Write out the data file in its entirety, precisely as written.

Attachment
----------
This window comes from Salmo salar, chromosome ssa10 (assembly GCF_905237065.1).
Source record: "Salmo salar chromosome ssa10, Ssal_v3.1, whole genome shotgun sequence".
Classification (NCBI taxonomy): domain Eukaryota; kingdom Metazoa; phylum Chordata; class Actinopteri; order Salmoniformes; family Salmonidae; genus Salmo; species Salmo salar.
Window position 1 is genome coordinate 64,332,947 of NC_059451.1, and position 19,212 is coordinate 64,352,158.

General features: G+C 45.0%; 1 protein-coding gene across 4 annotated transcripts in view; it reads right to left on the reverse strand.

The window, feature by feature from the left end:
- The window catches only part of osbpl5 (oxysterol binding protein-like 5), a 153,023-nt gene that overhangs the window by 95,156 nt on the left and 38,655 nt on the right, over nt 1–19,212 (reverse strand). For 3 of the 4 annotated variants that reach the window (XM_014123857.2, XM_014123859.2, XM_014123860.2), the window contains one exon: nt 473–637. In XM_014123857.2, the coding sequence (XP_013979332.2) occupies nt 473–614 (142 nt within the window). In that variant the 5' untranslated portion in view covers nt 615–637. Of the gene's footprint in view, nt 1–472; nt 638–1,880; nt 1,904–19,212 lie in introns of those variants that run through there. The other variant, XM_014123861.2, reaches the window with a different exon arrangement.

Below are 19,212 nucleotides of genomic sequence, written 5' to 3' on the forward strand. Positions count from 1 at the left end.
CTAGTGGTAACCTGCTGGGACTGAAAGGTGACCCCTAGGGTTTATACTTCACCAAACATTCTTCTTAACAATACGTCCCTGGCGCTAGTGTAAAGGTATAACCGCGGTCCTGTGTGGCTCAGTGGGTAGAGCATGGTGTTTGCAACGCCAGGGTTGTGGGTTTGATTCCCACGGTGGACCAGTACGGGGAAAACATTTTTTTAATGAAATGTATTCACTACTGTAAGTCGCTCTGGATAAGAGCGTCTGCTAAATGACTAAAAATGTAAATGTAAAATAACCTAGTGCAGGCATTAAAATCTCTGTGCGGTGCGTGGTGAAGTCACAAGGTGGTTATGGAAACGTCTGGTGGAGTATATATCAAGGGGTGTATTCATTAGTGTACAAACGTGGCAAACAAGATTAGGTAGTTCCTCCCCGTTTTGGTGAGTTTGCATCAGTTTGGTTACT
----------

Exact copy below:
This window comes from Salmo salar, chromosome ssa10 (assembly GCF_905237065.1).
Source record: "Salmo salar chromosome ssa10, Ssal_v3.1, whole genome shotgun sequence".
Classification (NCBI taxonomy): domain Eukaryota; kingdom Metazoa; phylum Chordata; class Actinopteri; order Salmoniformes; family Salmonidae; genus Salmo; species Salmo salar.
Window position 1 is genome coordinate 64,332,947 of NC_059451.1, and position 19,212 is coordinate 64,352,158.

General features: G+C 45.0%; 1 protein-coding gene across 4 annotated transcripts in view; it reads right to left on the reverse strand.

The window, feature by feature from the left end:
- The window catches only part of osbpl5 (oxysterol binding protein-like 5), a 153,023-nt gene that overhangs the window by 95,156 nt on the left and 38,655 nt on the right, over nt 1–19,212 (reverse strand). For 3 of the 4 annotated variants that reach the window (XM_014123857.2, XM_014123859.2, XM_014123860.2), the window contains one exon: nt 473–637. In XM_014123857.2, the coding sequence (XP_013979332.2) occupies nt 473–614 (142 nt within the window). In that variant the 5' untranslated portion in view covers nt 615–637. Of the gene's footprint in view, nt 1–472; nt 638–1,880; nt 1,904–19,212 lie in introns of those variants that run through there. The other variant, XM_014123861.2, reaches the window with a different exon arrangement.

Below are 19,212 nucleotides of genomic sequence, written 5' to 3' on the forward strand. Positions count from 1 at the left end.
CTAGTGGTAACCTGCTGGGACTGAAAGGTGACCCCTAGGGTTTATACTTCACCAAACATTCTTCTTAACAATACGTCCCTGGCGCTAGTGTAAAGGTATAACCGCGGTCCTGTGTGGCTCAGTGGGTAGAGCATGGTGTTTGCAACGCCAGGGTTGTGGGTTTGATTCCCACGGTGGACCAGTACGGGGAAAACATTTTTTTAATGAAATGTATTCACTACTGTAAGTCGCTCTGGATAAGAGCGTCTGCTAAATGACTAAAAATGTAAATGTAAAATAACCTAGTGCAGGCATTAAAATCTCTGTGCGGTGCGTGGTGAAGTCACAAGGTGGTTATGGAAACGTCTGGTGGAGTATATATCAAGGGGTGTATTCATTAGTGTACAAACGTGGCAAACAAGATTAGGTAGTTCCTCCCCGTTTTGGTGAGTTTGCATCAGTTTGGTTACT